What Not to Do When Creating a Website

| February 23, 2009 | 9 Comments

I’ve made mention from time to time about my website mistakes. After playing around with it a little over the weekend, I thought it would be nice to share with you the “What not to do’s” when it comes to creating a website. I’m able to create this list because it’s everything that I did when I created my website. I’ll share what I did and how Google hated it.

Actually, the list should be entitled “How to Piss Google Off with Your Website So They Will Stop Sending Traffic Your Way.” I learned this list by trial and error. My mistakes were made because I was a newbie and didn’t know any better. I wasn’t trying to buck the system or “get rich quick”. As a matter of fact, I didn’t put any ads on the site until several months down the road. When I created the site, I didn’t even know what Google AdSense was. I was basically testing my HTML coding skills and my writing ability. (Yes, I hand coded the Tidbits site).

Here’s my list of 8 Things to Do to Piss Google Off with Your Website So They Will Stop Sending Traffic Your Way:

  1. Create a broad site. The first way to piss Google off so they won’t send traffic your way is to create a website on several topics rather than a well researched niched website.If you visit my Tidbits and Stuff website, you’ll notice that the topics range from Beauty to Household tips, to Insurance to Writing and so on. This is a no-no. It would have been better to create a separate website for each topic that I have listed in my top navigation. However, being the schizoid that I am, I decided to include my favorite topics all in one website.Tidbits & Stuff Menu
  2. Don’t use original content. When I first created the site, I wrote all of the articles. Realizing it was a slow process, I went to a few article directories, such as Ezine Article, and selected a few articles that were well written and offered valuable information that would benefit my readers.Back then I didn’t realize that original content was king. I wanted more information on my site so I went out and got it. I added content at the rate of an article or two a day. On occasion, I would write something, but the rest came from article directories.
  3. Register several domains to point to the same site. This, I understand, is a big no-no. In my search for the ultimate hosting company, I had to suffer through several duds. Each time I went to move my site from one host to another, I registered a new domain name, similar to the old name, so that my site wouldn’t suffer any down time. As a result, I had the original name tidbitsandstuff.com, then I registered tidbitsnstuff.com, then tidbits-n-stuff.com and finally tidbitzandstuff.com (I had to go through several hosting companies until I found Hostgator. I’ve been happy ever since).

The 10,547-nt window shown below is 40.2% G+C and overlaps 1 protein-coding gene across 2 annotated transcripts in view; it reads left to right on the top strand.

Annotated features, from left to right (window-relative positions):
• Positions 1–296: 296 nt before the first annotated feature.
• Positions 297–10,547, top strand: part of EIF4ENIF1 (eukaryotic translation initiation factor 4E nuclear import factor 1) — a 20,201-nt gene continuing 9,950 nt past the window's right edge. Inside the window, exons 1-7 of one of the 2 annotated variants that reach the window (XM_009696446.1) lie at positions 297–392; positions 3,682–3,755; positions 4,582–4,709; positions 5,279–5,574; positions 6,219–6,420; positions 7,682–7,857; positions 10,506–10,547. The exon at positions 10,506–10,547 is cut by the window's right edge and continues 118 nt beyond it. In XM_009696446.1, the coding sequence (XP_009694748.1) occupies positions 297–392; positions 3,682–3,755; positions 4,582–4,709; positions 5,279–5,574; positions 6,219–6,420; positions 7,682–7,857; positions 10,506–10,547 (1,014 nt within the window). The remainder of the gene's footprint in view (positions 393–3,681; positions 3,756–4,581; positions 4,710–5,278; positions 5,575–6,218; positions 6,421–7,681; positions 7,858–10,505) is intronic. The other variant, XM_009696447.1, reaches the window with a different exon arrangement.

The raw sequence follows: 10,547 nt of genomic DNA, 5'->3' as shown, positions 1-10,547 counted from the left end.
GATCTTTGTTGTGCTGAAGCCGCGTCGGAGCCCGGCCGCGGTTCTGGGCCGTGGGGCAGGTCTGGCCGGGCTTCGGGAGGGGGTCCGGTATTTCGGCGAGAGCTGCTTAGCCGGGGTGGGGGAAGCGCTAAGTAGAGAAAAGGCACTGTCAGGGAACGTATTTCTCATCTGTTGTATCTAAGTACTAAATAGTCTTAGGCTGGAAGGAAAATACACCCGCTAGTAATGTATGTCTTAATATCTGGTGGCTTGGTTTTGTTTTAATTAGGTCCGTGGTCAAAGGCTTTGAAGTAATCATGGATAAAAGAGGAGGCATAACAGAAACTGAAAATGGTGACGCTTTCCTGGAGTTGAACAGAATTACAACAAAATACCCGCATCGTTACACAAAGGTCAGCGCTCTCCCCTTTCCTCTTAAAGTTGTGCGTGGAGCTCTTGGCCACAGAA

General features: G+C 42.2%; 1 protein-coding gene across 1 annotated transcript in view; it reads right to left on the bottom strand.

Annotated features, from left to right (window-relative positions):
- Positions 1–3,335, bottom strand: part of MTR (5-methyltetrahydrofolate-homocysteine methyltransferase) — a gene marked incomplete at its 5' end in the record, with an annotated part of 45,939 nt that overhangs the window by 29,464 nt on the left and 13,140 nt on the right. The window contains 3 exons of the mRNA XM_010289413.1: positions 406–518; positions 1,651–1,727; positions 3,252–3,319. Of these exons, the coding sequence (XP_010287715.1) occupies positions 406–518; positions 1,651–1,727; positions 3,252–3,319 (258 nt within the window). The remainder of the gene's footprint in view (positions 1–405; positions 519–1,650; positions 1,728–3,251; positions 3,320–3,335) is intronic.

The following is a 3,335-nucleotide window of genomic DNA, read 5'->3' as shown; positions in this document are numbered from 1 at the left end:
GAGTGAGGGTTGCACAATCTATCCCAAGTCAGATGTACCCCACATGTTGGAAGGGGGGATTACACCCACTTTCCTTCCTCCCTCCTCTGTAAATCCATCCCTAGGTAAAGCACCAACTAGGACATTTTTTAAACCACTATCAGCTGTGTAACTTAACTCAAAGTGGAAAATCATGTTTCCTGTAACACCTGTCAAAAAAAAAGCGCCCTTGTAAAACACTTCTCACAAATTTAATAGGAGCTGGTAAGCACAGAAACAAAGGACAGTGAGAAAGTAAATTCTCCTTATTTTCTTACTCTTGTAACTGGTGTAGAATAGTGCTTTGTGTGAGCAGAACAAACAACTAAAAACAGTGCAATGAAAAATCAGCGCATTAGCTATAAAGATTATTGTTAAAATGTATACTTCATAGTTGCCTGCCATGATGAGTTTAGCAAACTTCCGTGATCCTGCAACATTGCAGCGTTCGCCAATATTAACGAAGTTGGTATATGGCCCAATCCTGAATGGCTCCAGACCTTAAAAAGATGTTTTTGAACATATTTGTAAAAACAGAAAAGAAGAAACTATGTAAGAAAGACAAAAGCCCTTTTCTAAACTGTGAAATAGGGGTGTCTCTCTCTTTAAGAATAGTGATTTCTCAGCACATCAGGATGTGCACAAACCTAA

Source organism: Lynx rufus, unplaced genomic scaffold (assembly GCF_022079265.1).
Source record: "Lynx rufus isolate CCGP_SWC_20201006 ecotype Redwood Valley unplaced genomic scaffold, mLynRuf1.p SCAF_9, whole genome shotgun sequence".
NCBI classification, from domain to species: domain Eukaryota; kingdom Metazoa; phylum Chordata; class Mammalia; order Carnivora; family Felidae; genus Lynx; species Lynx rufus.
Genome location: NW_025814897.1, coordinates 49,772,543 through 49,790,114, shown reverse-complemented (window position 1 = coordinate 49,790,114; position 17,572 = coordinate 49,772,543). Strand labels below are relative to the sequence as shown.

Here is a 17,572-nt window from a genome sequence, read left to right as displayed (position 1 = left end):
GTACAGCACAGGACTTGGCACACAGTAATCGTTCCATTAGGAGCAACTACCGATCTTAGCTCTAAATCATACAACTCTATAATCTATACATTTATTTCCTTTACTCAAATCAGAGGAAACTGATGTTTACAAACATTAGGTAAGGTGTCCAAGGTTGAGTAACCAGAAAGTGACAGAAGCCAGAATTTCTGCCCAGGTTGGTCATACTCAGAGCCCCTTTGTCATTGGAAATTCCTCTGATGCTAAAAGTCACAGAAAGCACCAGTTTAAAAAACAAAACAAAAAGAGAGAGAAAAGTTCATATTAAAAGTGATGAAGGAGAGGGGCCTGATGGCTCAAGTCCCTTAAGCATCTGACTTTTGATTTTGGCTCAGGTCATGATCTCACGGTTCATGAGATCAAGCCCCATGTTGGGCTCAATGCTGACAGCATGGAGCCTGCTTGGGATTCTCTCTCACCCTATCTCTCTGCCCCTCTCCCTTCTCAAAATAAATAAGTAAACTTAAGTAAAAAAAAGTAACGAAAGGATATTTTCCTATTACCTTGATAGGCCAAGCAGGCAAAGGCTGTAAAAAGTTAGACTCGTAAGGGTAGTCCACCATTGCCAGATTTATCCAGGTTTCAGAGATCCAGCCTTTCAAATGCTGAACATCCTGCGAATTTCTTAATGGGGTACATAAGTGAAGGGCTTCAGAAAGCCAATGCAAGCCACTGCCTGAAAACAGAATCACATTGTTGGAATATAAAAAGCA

4. Forget about keywords. When I created Tidbits and Stuff, I didn’t know what a keyword was, never mind write articles using them. My choice of meta tag keywords were laughable. If you view the source of several of the articles, you’ll see how pitiful the meta tags are. I never bothered to correct all of them, because I don’t think meta tags are as important now as they once were.As far as keywords in my articles, they didn’t exist. It’s amazing that I get any traffic at all.
  5. Place tons of ads on each page. Once I discovered Google AdSense, I went crazy. I placed ads everywhere on each page, as many as I legally could fit. This not only made each page look like a walking spamvertisement, it detracted from the aesthetics.Tidbits RecipeLater, as I understood the error of my ways, I went back to remove most of the ads. Some pages still have the old spamverstisement format, but I change them as I see them.
  6. Stop updating the site. As a freelance writer on the internet, I’m able to indulge my every writing whim. The wind blew and I got tired of Tidbits and Stuff so I created a few other blogs. As I got more and more engrossed in my other blogs, I forgot all about Tidbits and Stuff. Therefore, months went by without me even checking to see if it was still there. Google doesn’t like stagnant sites.
  7. Don’t try to get backlinks. Back in the early days of my site, I used to write article for free directories in an attempt to get backlinks (Another mistake. Instead of writing new content for the free directories, I used content I had written for my site…boy what a big mistake). As you can see, I’m holding nothing back. All of my mistakes are here for you to learn from.I stopped writing articles and I stopped adding my content to Digg, Reddit or any of the social media sites (BTW, I got banned from Netscape because I treated them like Digg…they didn’t like that so they banned me).
  8. Lose Google Page Rank. As a result of all of the above, I eventually lost my Google page rank. I believe my site has a 0 page rank now. I removed the utility from my browser that displays website page ranks because I got tired of watching it drop. The only place left for my rank to go is “Not available.”

The final outcome:

Here’s the interesting thing about that website. Although Google has dropped me like a hot potato, I still get quite a bit of traffic from the other search engines such as Yahoo, Ask, Life Search, MSM, AOL and others. All of Make Money With Websitesmy “Google” mistakes are just that…Google mistakes. The other search engines are more forgiving. After all if you ask Yahoo “how to cook sirloin,” an article I wrote about cooking sirloin comes up as number one (at least as of this writing). The article isn’t all that good, and bottom line, I’m not much of a meat eater, so it’s surprising that it should show as number one.

Periodically, when Google lets its guard down, the same article shows as number one on Google too (but not too often anymore).